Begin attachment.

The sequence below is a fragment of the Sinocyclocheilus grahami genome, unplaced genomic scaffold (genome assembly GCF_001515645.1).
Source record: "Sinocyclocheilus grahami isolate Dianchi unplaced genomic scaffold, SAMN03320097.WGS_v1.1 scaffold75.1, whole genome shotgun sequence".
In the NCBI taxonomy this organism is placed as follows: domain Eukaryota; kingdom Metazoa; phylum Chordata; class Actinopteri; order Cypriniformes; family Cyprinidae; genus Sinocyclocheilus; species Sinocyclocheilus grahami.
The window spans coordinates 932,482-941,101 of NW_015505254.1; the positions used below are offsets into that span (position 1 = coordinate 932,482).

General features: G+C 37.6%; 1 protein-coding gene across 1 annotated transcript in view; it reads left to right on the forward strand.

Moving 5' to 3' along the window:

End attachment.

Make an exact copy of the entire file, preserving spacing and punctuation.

The sequence below is a fragment of the Sinocyclocheilus grahami genome, unplaced genomic scaffold (genome assembly GCF_001515645.1).
Source record: "Sinocyclocheilus grahami isolate Dianchi unplaced genomic scaffold, SAMN03320097.WGS_v1.1 scaffold75.1, whole genome shotgun sequence".
In the NCBI taxonomy this organism is placed as follows: domain Eukaryota; kingdom Metazoa; phylum Chordata; class Actinopteri; order Cypriniformes; family Cyprinidae; genus Sinocyclocheilus; species Sinocyclocheilus grahami.
The window spans coordinates 932,482-941,101 of NW_015505254.1; the positions used below are offsets into that span (position 1 = coordinate 932,482).

General features: G+C 37.6%; 1 protein-coding gene across 1 annotated transcript in view; it reads left to right on the forward strand.

Moving 5' to 3' along the window: